Monday, July 21, 2014

Will Womble, Eat your Heart Out

I'll admit it.  For years, I was totally jealous that my dear friend Will Womble had this.

For some reason, I was notified just this week that I now had this.

My life is now complete.

NOTE:  I've now worked on 10 different episodes of Cold Justice.  I don't know why I'm only getting credit for one.  I will have to take this up with the Screen Actors' Guild, I guess.

Saturday, July 19, 2014

Tunnel Vision & The Falkenberg Articles

If you pay attention to the goings on at the Harris County Criminal Justice Center with any regularity, you are probably already aware of Lisa Falkenberg's two outstanding articles on the Harris County Grand Jury that indicted Alfred Dewayne Brown for the Capital Murders of Houston Police Officer Charles R. Clark and store clerk Alfredia Jones.

Part One of the column ran on Thursday.  Part Two ran Friday.  As of this writing, we are still waiting on Part Three.   NOTE:  If the Chronicle's "premium content" website is blocking your access, the Washington Post did a pretty decent synopsis you can read by clicking here.  My friend, Scott Greenfield, has also weighed in on the columns here.  The attention these articles are garnering is just beginning, in my opinion.

The very condensed version of events are as follows:  Alfred Brown was suspected of being part of a group of males that robbed a check-cashing business and murdered the clerk and a police officer in the process.  Brown stated as his alibi that he was on the phone (landline, not cell) with his girlfriend, Ericka Jean Dockery, at the time of the offense and when Ms. Dockery tried to confirm that to a Grand Jury, they threatened her with financial, legal and even child custody repercussions.  She ultimately changed her story, but Harris County prosecutor Dan Rizzo filed Aggravated Perjury charges on her anyway.

Lisa's column is very much on point about the secrecy of the Grand Jury -- a fact that seems to have given several Pat Lykos/Rachel Palmer supporters new life in their never-ending war against the 185th Grand Jury Investigation of 2012.  Politics really do make strange bedfellows when you've got Lykos supporters rooting for a person accused of killing a police officer.

The bigger issue that Lisa's column covers is the extreme lengths that some people in the Criminal Justice System are willing to go to when they are suffering from Tunnel Vision.

As a former prosecutor, I can attest to the fact that Assistant District Attorneys are inclined to believe the version of events that are initially presented to them by police officers.  There is nothing wrong with that -- the System would come to a screeching halt otherwise.  Can you imagine if all calls from the police went like this:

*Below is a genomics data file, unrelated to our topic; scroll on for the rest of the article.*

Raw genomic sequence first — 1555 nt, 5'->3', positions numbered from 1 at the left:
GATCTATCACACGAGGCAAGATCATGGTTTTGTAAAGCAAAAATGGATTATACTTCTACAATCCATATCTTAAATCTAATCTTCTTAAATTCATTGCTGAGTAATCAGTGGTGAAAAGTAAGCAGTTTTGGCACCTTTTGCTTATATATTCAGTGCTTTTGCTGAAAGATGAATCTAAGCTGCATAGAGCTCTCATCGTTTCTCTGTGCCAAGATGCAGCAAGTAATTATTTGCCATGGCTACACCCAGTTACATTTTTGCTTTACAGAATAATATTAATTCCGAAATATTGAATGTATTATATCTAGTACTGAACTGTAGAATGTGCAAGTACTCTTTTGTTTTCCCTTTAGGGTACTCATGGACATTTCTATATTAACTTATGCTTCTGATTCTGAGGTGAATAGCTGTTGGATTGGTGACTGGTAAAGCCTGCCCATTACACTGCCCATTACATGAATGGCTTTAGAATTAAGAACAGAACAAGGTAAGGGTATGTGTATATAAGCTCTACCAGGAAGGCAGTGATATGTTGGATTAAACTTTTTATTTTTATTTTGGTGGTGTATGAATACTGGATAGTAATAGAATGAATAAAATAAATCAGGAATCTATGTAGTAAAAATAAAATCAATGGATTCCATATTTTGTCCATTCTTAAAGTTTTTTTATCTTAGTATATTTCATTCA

OFFICER:  I stopped a vehicle for speeding and running a stop sign . . .
PROSECUTOR:  Oh really?  Are you really a police officer?  Was your radar calibrated?  Where was this stop sign?  Did anybody else see this?  Why don't you put this person that you are accusing on the phone and let me ask him what really happened.
 I can't fault prosecutors for believing the initial version of events presented to them by an investigating agency.  Where things become troubling is when they believe those events so strongly solely because they came from the police officer.

I think that if you ask any practicing criminal defense attorney if they know any prosecutors that suffer from Tunnel Vision, you will be in for a very lengthy conversation.  I'm not naming any names of prosecutors, but I was once told by a prosecutor that he was "insulted" that I would tell him I believed a client I was representing was factually innocent.

Insulted.  Not only were they not interested in examining my reasons for believing my client was not guilty, they were insulted that I would even dare approach them with it.

We used to joke about a prosecutor that was so determined to NOT dismiss a case that if you provided her with video footage of your client sitting behind the President during the State of the Union Address at the time of the alleged offense, she would only offer you a better plea offer on a lesser charge.

Of course, the prosecutorial counterpoint to my argument would be, "You have no idea how many B.S. stories we hear on a daily basis."  Yes, I do know.  I did that job for nine years.  I once had to call a very -- shall we say "country" -- gentleman and ask him if he had, in fact, "donated" his pride Dually pick-up truck to the very crack-addicted felon who was charged with stealing it.  My eardrum still twitches at the angry yelling I had to listen to in response.

But I made the call because that's what the defense attorney told me his client was claiming.  Sometimes you have to look down a lot of rabbit trails to avoid Tunnel Vision and unfortunately, that's part of the job of being a prosecutor.  You have to rule out Reasonable Doubt -- even if it doesn't seem that "reasonable" to you.

The prosecutor who believes an investigator's version of events so much that they shut down even the mere possibility of a contradiction becomes the most dangerous person in the courthouse.